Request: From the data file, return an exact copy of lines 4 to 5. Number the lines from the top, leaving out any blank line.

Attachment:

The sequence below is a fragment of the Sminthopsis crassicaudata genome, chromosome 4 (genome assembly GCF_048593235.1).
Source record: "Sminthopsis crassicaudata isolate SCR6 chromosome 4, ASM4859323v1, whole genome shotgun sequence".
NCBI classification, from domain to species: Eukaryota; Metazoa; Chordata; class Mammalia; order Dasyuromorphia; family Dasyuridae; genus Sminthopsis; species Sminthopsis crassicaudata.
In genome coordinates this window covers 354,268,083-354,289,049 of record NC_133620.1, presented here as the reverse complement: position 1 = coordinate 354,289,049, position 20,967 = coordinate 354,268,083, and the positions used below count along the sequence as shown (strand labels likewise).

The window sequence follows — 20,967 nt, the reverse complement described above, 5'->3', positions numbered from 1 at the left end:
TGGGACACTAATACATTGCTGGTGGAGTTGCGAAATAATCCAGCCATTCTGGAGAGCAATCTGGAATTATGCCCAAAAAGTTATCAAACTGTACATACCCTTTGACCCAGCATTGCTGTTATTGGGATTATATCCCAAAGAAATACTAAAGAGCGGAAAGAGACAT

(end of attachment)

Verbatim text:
In genome coordinates this window covers 354,268,083-354,289,049 of record NC_133620.1, presented here as the reverse complement: position 1 = coordinate 354,289,049, position 20,967 = coordinate 354,268,083, and the positions used below count along the sequence as shown (strand labels likewise).

The window sequence follows — 20,967 nt, the reverse complement described above, 5'->3', positions numbered from 1 at the left end: